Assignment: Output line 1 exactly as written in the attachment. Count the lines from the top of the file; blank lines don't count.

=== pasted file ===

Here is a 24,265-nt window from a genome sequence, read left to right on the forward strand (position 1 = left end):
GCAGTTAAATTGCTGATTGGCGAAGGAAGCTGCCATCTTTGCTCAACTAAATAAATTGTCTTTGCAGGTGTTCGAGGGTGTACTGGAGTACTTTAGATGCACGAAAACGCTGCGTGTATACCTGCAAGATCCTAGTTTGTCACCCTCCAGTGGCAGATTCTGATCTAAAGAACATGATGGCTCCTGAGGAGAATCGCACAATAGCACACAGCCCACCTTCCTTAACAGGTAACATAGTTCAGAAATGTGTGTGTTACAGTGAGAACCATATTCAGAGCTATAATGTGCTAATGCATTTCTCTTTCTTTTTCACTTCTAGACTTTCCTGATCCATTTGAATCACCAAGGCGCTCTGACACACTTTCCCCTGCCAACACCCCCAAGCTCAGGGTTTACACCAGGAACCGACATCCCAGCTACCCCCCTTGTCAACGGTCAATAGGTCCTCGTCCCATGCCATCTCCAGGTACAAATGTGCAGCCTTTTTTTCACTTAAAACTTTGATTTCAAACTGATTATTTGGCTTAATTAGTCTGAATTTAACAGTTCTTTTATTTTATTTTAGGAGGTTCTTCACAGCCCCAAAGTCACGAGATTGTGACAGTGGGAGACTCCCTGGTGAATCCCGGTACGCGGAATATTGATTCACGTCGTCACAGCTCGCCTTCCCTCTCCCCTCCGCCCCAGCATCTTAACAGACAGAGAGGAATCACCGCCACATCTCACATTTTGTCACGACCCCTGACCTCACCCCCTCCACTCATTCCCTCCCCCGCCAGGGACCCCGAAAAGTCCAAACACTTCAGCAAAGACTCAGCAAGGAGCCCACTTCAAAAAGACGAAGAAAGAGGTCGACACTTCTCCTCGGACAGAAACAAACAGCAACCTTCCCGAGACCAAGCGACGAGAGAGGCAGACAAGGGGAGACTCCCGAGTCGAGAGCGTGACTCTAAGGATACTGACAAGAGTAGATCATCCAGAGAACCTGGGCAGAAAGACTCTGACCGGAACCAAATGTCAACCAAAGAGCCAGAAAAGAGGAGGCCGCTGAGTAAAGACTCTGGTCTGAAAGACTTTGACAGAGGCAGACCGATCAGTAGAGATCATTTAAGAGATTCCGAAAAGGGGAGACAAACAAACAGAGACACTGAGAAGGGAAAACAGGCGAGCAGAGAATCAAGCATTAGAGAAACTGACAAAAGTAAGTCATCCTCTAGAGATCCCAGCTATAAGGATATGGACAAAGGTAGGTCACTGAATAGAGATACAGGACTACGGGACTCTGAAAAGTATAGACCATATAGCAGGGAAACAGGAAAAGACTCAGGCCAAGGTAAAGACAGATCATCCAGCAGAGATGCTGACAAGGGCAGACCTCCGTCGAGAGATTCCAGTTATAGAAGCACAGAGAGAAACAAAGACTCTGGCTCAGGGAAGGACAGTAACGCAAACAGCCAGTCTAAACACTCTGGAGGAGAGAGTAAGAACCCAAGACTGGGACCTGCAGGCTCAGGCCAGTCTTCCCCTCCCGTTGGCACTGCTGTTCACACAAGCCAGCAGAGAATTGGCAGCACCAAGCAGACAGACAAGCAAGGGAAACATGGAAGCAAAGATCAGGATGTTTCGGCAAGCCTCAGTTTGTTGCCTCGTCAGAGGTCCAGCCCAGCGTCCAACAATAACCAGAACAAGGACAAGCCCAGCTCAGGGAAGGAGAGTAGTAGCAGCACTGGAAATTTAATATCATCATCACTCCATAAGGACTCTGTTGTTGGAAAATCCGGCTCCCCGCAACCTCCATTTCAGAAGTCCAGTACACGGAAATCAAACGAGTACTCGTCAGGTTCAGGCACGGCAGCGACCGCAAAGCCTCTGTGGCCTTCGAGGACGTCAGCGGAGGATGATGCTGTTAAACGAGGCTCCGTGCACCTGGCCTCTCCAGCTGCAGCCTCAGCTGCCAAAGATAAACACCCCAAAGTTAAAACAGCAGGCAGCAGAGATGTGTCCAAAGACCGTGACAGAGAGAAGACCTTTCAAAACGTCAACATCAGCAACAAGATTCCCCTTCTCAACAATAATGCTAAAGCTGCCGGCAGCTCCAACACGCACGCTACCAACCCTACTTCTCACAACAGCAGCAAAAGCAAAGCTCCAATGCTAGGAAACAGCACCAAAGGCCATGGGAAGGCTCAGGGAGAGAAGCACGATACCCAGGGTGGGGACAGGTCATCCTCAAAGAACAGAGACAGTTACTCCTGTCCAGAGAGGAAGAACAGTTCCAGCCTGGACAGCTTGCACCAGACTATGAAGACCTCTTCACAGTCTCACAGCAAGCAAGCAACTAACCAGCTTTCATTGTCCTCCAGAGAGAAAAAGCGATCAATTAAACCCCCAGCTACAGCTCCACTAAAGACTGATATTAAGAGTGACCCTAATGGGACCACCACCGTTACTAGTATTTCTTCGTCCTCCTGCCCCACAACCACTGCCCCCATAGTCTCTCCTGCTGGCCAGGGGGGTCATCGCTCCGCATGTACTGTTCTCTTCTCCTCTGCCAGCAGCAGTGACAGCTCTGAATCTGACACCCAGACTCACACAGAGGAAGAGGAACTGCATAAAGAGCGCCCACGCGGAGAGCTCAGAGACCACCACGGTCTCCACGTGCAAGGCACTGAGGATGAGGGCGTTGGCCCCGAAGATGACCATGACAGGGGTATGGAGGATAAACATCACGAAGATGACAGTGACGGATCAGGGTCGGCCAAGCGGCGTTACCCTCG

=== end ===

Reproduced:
Here is a 24,265-nt window from a genome sequence, read left to right on the forward strand (position 1 = left end):